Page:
Love Island SA pirated around the world

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A scene on Love Island SA.
A scene on Love Island SA.
Photo: Twitter/LoveIsland_SA
  • Globally, people have accessed Love Island South Africa through pirate viewing on the internet.
  • MutliChoice has not made any of the episodes available of DStv Catch Up.
  • Since its premiere on Sunday, the show has been plagued with technical issues and received backlash for its lack of diversity.

The pirates have come for Love Island South Africa, with all three episodes of the M-Net reality show being uploaded illegally to the internet.

MultiChoice has not made any of the episodes available on its DStv Catch Up service and has put up a note which reads: "Our Magic Makers are working getting the South African edition of the global reality TV sensation Love Island that is full of drama to you as soon as possible."

However, globally people have accessed Love Island SA through pirate viewing on the internet, including the debut episode that can be watched in pristine 1080p high-definition clarity.

The dating show produced by Rapid Blue, has become the second South African series after Survivor SA, an Afrikaans production also done for the channel that has been illegally ripped and uploaded for sharing to the internet.

Channel24 checked to verify the content but haven't downloaded anything and won't publish any links.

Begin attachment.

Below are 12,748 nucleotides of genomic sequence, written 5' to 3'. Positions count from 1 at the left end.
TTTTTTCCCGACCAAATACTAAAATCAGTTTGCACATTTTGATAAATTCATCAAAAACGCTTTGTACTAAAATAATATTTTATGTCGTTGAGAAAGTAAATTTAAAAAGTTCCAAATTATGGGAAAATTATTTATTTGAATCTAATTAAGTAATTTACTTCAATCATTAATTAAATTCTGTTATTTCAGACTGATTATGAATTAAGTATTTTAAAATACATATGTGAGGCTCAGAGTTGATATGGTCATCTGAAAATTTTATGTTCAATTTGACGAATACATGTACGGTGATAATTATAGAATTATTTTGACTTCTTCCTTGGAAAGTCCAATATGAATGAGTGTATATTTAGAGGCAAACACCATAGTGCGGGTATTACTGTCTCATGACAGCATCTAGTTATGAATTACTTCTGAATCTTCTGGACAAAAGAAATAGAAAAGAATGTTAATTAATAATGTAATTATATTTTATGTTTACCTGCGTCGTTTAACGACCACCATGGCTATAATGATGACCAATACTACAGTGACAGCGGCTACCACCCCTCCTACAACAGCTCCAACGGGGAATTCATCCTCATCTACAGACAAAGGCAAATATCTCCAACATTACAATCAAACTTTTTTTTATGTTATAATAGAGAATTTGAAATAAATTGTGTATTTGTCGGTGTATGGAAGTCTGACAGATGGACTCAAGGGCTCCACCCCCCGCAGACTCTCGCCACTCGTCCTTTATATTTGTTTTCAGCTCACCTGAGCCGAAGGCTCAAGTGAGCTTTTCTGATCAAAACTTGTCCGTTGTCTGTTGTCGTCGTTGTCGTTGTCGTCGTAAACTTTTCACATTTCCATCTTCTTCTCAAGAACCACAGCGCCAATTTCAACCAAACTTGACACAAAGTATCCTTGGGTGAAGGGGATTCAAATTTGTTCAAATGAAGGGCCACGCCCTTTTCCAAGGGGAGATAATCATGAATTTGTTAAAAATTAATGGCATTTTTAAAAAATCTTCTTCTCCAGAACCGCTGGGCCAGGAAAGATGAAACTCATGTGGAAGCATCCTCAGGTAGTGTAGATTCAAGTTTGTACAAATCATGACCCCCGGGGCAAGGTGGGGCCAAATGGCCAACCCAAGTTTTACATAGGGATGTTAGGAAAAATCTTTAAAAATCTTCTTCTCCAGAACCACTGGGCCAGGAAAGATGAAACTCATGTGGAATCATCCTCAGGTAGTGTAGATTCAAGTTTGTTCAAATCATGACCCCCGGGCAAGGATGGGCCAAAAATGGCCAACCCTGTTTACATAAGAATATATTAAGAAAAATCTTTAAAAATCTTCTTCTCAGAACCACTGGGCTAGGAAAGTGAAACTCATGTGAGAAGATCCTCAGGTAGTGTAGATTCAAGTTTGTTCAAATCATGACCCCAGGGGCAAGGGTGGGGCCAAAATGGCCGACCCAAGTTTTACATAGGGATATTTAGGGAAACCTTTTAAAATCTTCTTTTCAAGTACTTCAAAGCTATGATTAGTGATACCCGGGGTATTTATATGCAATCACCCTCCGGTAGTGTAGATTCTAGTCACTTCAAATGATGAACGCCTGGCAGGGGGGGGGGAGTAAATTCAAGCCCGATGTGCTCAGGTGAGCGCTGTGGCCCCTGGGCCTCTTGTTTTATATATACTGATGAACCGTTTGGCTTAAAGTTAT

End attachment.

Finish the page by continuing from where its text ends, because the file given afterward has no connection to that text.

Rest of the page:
The much-maligned debut episode of Love Island SA is indeed viewable through services like Google Drive uploads and even includes at least one unlisted upload on YouTube where viewers can stream it with all its flaws where it has garnered hundreds of views already.

There are also handy-cam filmed Love Island SA episodes with pirates who had apparently turned video cameras to their TV screens and uploaded copies of episodes of this to the internet.

With an expanding digital video economy, piracy in South Africa and across sub-Saharan Africa is a fast-growing problem for not just MultiChoice and M-Net delivering subscription television services across the continent, but for all broadcasters desperately trying to protect their content and intellectual property (IP).

*Channel24 reached out to M-Net for comment and will update the article should more information become available.

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